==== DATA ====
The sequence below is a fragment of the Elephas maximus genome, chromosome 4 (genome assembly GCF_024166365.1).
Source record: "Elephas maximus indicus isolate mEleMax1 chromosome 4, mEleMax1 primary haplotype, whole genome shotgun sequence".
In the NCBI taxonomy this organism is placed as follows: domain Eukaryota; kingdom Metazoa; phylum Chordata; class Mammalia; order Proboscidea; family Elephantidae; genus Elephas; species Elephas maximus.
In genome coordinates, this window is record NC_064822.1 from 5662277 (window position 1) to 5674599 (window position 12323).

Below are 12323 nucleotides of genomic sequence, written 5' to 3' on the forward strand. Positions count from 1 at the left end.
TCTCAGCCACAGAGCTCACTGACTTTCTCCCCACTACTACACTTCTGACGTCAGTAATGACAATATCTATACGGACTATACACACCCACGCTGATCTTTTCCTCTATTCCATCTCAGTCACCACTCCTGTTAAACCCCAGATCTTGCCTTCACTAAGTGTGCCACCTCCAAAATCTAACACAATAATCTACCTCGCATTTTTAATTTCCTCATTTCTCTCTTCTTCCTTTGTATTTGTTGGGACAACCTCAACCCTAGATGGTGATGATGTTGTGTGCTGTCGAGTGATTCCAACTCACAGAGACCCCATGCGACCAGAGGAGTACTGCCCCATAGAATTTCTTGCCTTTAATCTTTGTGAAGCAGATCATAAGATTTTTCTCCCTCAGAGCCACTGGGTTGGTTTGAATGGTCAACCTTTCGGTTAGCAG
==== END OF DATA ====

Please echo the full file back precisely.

The sequence below is a fragment of the Elephas maximus genome, chromosome 4 (genome assembly GCF_024166365.1).
Source record: "Elephas maximus indicus isolate mEleMax1 chromosome 4, mEleMax1 primary haplotype, whole genome shotgun sequence".
In the NCBI taxonomy this organism is placed as follows: domain Eukaryota; kingdom Metazoa; phylum Chordata; class Mammalia; order Proboscidea; family Elephantidae; genus Elephas; species Elephas maximus.
In genome coordinates, this window is record NC_064822.1 from 5662277 (window position 1) to 5674599 (window position 12323).

Below are 12323 nucleotides of genomic sequence, written 5' to 3' on the forward strand. Positions count from 1 at the left end.
TCTCAGCCACAGAGCTCACTGACTTTCTCCCCACTACTACACTTCTGACGTCAGTAATGACAATATCTATACGGACTATACACACCCACGCTGATCTTTTCCTCTATTCCATCTCAGTCACCACTCCTGTTAAACCCCAGATCTTGCCTTCACTAAGTGTGCCACCTCCAAAATCTAACACAATAATCTACCTCGCATTTTTAATTTCCTCATTTCTCTCTTCTTCCTTTGTATTTGTTGGGACAACCTCAACCCTAGATGGTGATGATGTTGTGTGCTGTCGAGTGATTCCAACTCACAGAGACCCCATGCGACCAGAGGAGTACTGCCCCATAGAATTTCTTGCCTTTAATCTTTGTGAAGCAGATCATAAGATTTTTCTCCCTCAGAGCCACTGGGTTGGTTTGAATGGTCAACCTTTCGGTTAGCAG